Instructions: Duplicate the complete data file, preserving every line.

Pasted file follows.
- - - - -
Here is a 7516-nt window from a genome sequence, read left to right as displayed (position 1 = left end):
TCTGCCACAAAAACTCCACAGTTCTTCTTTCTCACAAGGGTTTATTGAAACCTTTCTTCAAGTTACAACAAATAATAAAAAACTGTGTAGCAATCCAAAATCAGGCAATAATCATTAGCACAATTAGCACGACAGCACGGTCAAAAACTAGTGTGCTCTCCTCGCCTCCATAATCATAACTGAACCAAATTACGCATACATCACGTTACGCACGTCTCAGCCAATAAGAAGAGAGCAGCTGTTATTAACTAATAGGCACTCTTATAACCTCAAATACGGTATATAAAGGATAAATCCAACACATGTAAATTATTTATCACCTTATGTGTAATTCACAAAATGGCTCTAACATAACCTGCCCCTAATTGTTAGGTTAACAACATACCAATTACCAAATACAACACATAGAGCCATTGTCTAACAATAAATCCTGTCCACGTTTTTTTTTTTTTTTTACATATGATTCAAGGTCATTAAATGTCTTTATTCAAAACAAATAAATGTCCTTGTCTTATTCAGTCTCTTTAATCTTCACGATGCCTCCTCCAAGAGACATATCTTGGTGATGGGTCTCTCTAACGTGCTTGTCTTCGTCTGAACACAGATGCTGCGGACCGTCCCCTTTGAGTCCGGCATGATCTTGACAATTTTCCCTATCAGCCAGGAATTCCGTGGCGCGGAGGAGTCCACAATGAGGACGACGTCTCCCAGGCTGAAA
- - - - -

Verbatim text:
Here is a 7516-nt window from a genome sequence, read left to right as displayed (position 1 = left end):
TCTGCCACAAAAACTCCACAGTTCTTCTTTCTCACAAGGGTTTATTGAAACCTTTCTTCAAGTTACAACAAATAATAAAAAACTGTGTAGCAATCCAAAATCAGGCAATAATCATTAGCACAATTAGCACGACAGCACGGTCAAAAACTAGTGTGCTCTCCTCGCCTCCATAATCATAACTGAACCAAATTACGCATACATCACGTTACGCACGTCTCAGCCAATAAGAAGAGAGCAGCTGTTATTAACTAATAGGCACTCTTATAACCTCAAATACGGTATATAAAGGATAAATCCAACACATGTAAATTATTTATCACCTTATGTGTAATTCACAAAATGGCTCTAACATAACCTGCCCCTAATTGTTAGGTTAACAACATACCAATTACCAAATACAACACATAGAGCCATTGTCTAACAATAAATCCTGTCCACGTTTTTTTTTTTTTTTTACATATGATTCAAGGTCATTAAATGTCTTTATTCAAAACAAATAAATGTCCTTGTCTTATTCAGTCTCTTTAATCTTCACGATGCCTCCTCCAAGAGACATATCTTGGTGATGGGTCTCTCTAACGTGCTTGTCTTCGTCTGAACACAGATGCTGCGGACCGTCCCCTTTGAGTCCGGCATGATCTTGACAATTTTCCCTATCAGCCAGGAATTCCGTGGCGCGGAGGAGTCCACAATGAGGACGACGTCTCCCAGGCTGAAA